More than two-thirds of the Marathon Oil Co.'s shareholders voted today to approve a merger with U.S. Steel Corp., writing the final chapter in one of the bitterest takeover fights in recent years.

The vote ended a long, contentious meeting in which dissident shareholders protested Marathon management's decision to embrace U.S. Steel--a decision made when Marathon was fending off an unfriendly takeover bid by Mobil Corp.

At one point in the meeting, interruptions by a protesting shareholder provoked Marathon President Harold D. Hoopman to threaten to cut off his microphone. "Let's be courteous with each other or we'll get rough with each other, fella," said Hoopman. "I'm a roughneck."

The meeting to decide the final phase in U.S. Steel's $6 billion takeover of the nation's 17th-largest oil company began with a motion to approve the merger, followed by a motion by dissident James B. Hoy to adjourn until a larger meeting room could be found.

Marathon said that 334 shareholders attended the meeting, filling the main conference room at Marathon's headquarters here and two adjacent rooms where shareholders could watch the proceedings on closed-circuit television. Still others were accommodated across the street at the Benevolent and Protective Order of the Elks lodge, where press quarters and additional large-screen, closed-circuit monitoring of the meeting had been set up. Approximately 450 Marathon employes who are shareholders watched the meeting on closed-circuit TV in the employes' cafeteria.

Shareholders who opposed the merger argued that the estimated $75 value of the 12-year, 12 1/2 percent U.S. Steel notes was too low. Those notes will be exchanged for most of the shares of Marathon not acquired in the first phase of the takeover.

By the time the meeting began, it was clear that there was little chance of blocking the merger. Earlier this week, a federal judge in Cincinnati refused to stop the merger meeting as dissidents had urged.

Dissenting shareholders acknowledged at the meeting that the merger would be approved but urged shareholders to vote no to retain the right to appraisal of the value of their stock. Under Ohio law, shareholders who oppose a merger may ask the courts to establish a fair market value for their shares.

Moments after the meeting began at 10:00 a.m., Hoy, representing a dissident group called the Marathon Shareholders Committee, moved that the meeting be halted until a large-enough room could be found to accommodate all shareholders attending "what probably is the last meeting of their company." U.S. Steel, which already had acquired 51 percent of Marathon's shares for $125 a share in the first phase of the acquisition, made short work of the motion to adjourn, voting it down.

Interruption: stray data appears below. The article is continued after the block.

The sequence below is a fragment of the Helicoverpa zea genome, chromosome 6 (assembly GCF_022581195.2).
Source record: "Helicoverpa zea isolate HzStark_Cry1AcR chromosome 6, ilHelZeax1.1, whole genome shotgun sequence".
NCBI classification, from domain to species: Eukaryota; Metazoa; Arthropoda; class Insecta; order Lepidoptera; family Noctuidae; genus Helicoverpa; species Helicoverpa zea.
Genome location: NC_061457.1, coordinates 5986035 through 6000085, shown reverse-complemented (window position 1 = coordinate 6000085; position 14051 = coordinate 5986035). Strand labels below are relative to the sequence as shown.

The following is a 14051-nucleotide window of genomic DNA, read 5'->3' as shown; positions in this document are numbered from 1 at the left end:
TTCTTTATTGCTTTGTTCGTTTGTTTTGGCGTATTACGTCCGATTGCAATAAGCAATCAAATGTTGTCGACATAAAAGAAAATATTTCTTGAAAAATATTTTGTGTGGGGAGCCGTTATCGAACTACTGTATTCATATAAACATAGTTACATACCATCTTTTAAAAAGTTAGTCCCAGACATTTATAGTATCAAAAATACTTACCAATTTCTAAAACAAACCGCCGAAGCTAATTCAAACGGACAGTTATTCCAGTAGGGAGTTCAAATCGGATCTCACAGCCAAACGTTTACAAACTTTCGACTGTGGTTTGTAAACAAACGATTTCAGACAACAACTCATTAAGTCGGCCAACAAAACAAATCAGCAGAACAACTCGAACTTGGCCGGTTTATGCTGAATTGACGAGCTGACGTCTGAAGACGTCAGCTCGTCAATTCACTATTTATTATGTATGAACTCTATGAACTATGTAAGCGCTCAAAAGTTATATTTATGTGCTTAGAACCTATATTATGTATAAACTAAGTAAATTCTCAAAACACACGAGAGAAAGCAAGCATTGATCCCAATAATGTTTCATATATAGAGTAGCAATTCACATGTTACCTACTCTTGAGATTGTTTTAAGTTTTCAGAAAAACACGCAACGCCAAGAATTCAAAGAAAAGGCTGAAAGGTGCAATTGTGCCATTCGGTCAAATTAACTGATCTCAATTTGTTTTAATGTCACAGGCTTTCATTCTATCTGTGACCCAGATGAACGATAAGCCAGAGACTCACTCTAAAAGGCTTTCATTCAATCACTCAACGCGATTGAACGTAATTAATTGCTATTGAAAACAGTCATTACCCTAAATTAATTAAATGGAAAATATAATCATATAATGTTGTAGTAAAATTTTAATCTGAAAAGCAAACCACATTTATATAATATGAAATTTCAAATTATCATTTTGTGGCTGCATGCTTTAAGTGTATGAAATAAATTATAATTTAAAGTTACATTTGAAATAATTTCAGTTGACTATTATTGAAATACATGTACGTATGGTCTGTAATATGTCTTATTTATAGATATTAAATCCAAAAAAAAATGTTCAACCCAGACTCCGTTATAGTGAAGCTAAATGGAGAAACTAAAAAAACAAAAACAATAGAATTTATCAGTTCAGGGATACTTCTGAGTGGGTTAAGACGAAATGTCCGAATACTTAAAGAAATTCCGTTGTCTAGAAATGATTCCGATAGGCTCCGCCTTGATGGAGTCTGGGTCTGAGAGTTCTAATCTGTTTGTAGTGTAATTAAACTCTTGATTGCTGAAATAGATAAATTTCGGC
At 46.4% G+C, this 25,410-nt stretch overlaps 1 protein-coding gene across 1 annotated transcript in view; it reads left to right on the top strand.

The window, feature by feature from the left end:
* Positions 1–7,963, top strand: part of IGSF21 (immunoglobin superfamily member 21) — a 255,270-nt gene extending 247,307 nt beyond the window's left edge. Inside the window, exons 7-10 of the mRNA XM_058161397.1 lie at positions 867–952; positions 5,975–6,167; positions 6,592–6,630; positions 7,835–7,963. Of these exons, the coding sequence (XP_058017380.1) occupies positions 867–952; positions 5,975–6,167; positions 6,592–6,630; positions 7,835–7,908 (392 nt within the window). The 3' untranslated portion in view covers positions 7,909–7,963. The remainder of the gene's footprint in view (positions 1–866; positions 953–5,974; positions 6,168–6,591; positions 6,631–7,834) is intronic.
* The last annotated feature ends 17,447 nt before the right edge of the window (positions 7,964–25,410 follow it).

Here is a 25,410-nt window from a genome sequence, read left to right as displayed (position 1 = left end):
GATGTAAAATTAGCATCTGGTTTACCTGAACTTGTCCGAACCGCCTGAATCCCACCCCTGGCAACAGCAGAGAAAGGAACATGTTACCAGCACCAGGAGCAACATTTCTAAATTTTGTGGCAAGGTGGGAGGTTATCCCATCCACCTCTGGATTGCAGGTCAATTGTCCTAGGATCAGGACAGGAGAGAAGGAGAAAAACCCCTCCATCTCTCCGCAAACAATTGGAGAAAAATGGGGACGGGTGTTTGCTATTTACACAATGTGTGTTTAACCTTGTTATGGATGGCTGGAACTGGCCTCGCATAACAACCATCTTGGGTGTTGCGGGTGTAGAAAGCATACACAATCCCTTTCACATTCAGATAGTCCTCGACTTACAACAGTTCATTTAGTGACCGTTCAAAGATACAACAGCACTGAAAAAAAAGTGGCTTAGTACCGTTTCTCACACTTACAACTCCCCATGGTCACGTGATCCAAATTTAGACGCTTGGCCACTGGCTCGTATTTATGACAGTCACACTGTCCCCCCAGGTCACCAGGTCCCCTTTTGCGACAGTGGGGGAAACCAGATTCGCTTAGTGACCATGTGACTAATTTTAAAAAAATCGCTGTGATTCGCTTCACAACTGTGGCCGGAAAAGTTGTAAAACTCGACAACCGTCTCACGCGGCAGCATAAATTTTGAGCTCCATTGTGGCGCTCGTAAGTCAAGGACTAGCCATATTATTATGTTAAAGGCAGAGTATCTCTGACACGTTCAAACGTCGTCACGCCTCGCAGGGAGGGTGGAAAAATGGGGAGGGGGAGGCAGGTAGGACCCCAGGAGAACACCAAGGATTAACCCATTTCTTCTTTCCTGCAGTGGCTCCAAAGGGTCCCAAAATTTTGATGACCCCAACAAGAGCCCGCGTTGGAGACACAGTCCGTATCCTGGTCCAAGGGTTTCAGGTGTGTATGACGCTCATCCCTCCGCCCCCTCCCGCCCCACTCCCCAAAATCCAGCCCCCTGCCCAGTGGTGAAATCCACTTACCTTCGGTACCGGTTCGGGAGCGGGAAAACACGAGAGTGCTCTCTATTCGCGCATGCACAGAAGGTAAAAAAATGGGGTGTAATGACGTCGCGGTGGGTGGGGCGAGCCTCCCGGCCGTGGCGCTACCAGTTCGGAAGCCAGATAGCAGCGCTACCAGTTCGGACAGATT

Hoopman was clearly uncomfortable in the early stages of the meeting. "I'm a mechanical engineer who's accustomed to running a fine oil company, not running a meeting this technical," he said.

Hoopman defended the decision to merge with the giant steel company, reminding shareholders how close the company was to being acquired by Mobil for a lower price. Marathon management scrambled to find an alternative, he said. "Of those contacted, only U.S. Steel was free of antitrust problems and was willing and financially able to make an offer acceptable to your board."

Hoopman and others warned that, if the merger were not approved, the remaining Marathon stock would drop in value.

"There is very broad dissatisfaction with the merger agreement," said Frances Armstrong of the Marathon Shareholders Committee. "Shareholders have asked us why Marathon management is forcing them out of the company." Another committee member, James H. McElroy, faulted Marathon management for filing an antitrust suit against Mobil's bid for the company. Raising the antitrust issue "locked out the best potential bidders in this contest," he said, noting that it discouraged other oil companies from competing with Mobil. "You've got many shareholders who are very unhappy and who feel they have been sold down the river," he said.

The battle that led to the merger vote began last Oct. 31 ("Halloween," Hoopman noted) when Mobil Chairman Rawleigh Warner called Hoopman to announce Mobil's intention to make a bid for Marathon. Mobil's main target in the takeover bid was Marathon's substantial oil and gas reserves. Mobil offered $85 a share for up to 40 million shares of Marathon's stock.

Marathon management had been anticipating a takeover bid, according to Hoopman, and was prepared and moved immediately to block Mobil. On Nov. 18, Marathon management reached agreement with U.S. Steel for a friendly takeover at a substantially higher price. The battle then was played out in the courts and elsewhere, with the final blow to the Mobil offer coming in early January when Supreme Court Chief Justice Warren Burger rejected Mobil's plea to block U.S. Steel. On Jan. 7, U.S. Steel completed the first step in the takeover, buying 51 percent, or 30 million, of Marathon's shares.

Ohio law requires that two-thirds of the company's shares be voted in favor of a merger for it to be consummated. The merger meeting was adjourned for several hours while election inspectors counted the votes. The adjournment lasted from 11:00 a.m. to 4:30 p.m. At that point, the election inspectors announced only that more than two-thirds of the company's outstanding common stock had been voted in favor of merger, without giving any totals.

"That's interesting, and thank you very much," said Hoopman, who then declared the merger adopted and the meeting adjourned.